• links to online orientation tools
  • a draft of the course syllabus (of course you like to make changes to your syllabus right up until the time the course begins--just mark your early syllabus "DRAFT")
  • deadlines for graded materials (a big help to non-traditional students who are fitting learning in with work and family and need to plan ahead)
  • a document containing tips and advice from successful online students
  • a document comparing online learning to traditional classroom learning
  • an invitation to feel free to contact the instructor with any questions or concerns, starting now--even before class begins

I've been an online learner before, and still this advance package from my instructor helps me feel at ease about the course. I imagine that for those new to online learning this kind of contact has been critical to their getting acclimated.

I'm even getting excited about the course--and wouldn't it be great if all your students showed up to class eager to learn? Make contact with them early and you might just inspire some of that eagerness.

Monday, September 13, 2004

Create a rubric.

It's a simple thing to do, and can go a long way toward helping your students understand how best to engage in online interaction. It will help you, too--you'll have a tool that helps you evaluate the discussion component of an online course and will help you feel less subjective in your approach.

It doesn't have to be complex, but it should be clear. Consider defining words that might be subjective or potentially mis-interpreted. For example, here's a rubric I found from Northeastern University Educational Technology Center. The first line contains two words that I think could be better defined--"insightful" and "on-topic". A simple footnote to the rubric could do the trick.

Make quantity count, too. Here's a rubric format designed by someone at George Mason University. Notice that the rubric contains information about how many times someon should post and when they should do it ("spread out over the week"). Students will complain that they shouldn't have to post just for the sake of posting, and will be incredulous that they're being graded based on how many times they post. If you've created a rubric that includes qualitative criteria as well as quantitative you can tell them that they're mostly being graded on how well they post, but frequent posting is necessary to create a basis for evaluating the quality.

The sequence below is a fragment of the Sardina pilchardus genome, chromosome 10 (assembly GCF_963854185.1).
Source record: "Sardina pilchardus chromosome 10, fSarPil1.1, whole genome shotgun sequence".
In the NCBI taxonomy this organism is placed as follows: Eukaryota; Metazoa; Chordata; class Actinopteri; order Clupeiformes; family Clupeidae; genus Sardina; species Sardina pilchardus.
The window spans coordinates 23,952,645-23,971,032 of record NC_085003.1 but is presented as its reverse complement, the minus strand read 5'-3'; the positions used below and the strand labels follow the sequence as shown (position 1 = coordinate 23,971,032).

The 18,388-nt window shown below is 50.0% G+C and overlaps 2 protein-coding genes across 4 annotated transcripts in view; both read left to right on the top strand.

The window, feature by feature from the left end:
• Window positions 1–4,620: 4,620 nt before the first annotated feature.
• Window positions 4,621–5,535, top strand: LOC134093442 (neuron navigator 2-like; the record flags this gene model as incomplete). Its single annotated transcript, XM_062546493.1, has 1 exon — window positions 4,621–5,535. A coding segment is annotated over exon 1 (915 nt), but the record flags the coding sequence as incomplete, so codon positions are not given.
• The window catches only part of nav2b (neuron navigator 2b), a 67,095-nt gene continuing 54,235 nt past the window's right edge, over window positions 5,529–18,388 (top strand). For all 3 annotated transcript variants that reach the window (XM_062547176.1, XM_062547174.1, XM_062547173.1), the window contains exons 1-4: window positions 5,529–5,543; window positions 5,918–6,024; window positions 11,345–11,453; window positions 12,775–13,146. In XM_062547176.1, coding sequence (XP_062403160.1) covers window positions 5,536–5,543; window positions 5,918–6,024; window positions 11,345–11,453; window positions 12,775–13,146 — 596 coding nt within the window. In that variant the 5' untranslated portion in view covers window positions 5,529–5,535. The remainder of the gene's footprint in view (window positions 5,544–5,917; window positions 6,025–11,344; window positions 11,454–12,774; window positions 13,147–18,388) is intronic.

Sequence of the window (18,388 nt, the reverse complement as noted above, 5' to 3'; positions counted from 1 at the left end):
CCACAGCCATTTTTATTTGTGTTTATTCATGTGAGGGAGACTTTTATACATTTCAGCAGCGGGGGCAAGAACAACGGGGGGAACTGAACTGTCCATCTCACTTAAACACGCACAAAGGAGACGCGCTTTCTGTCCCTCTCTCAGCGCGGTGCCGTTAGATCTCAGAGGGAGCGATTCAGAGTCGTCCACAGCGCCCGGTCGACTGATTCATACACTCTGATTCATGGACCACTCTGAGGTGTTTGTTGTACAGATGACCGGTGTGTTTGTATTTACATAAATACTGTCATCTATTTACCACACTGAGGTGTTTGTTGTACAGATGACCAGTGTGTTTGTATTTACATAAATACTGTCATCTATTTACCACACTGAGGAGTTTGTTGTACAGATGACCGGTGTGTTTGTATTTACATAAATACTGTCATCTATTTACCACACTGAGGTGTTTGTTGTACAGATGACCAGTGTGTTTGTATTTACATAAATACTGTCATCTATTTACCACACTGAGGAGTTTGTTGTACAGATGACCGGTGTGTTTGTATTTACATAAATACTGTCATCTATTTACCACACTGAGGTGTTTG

Push for complex, deep, critical thinking. Even with most rubrics encouraging students to post "thoughtful" responses, and to "synthesize" others' posts, the bottom line is that most online discussions remain at a surface level and little critical thinking gets done. Instructors sometimes feel like they can't analyze critical thinking in discussion posts anyway and will leave that for papers or essay questions on exams. Try learning more about how to evaluate critical thinking in online discussions and replace one of your papers with a really deep discussion online. Here's a very good article to get you started. Don't try using the tables in this article as rubrics, though--these are tools for you to begin learning about the complexity and layers of critical thinking in an online discussion. The article does link to a couple more good examples, though.

It's okay to start simple, but one of the best ways to get students--and yourself--thinking about improving the quality and depth of online discussions is to create a rubric that defines what "quality" and "depth" look like.

Do you happen to know of other good examples of online discussion rubrics? Please click "comments" below and share!

Sunday, September 12, 2004

Listen to your coach.

If you're just learning to teach online, or even if you've been doing it for a while, it's wise to take advice from someone. Whether you're reading this blog for advice, or you're reading a book about teaching online, or you're working with an instructional designer, or you're simply listening to you're own personal muse--the listening you're doing is important.

As teachers, we get very caught up in the way we like to do things, or the way we've been doing them all along. And for good reason--we are getting caught up in what we know works. We're following our instincts.

But moving to online teaching might mean that our instincts about what works in the classroom don't work as well. Of course, many fundamental teaching instincts do in fact apply to online learning environments. There are new instincts to develop, though.

That's where the listening comes in. You may have been asked to work with an instructional designer to get your course or your teaching techniques ready for online delivery. It may frustrate you to have to work with an instructional designer, given that you've been teaching for a while. Just remember that they're not here to tell you what you don't know--they're here to give you ideas. Listen to those ideas, and seek out others--in books, in professional development opportunities, in blogs like this--wherever!

And just listen for a little while.